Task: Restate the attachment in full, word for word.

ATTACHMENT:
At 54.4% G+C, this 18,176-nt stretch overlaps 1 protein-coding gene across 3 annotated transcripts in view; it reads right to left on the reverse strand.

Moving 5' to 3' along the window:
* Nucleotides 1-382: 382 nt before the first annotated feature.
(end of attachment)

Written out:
At 54.4% G+C, this 18,176-nt stretch overlaps 1 protein-coding gene across 3 annotated transcripts in view; it reads right to left on the reverse strand.

Moving 5' to 3' along the window:
* Nucleotides 1-382: 382 nt before the first annotated feature.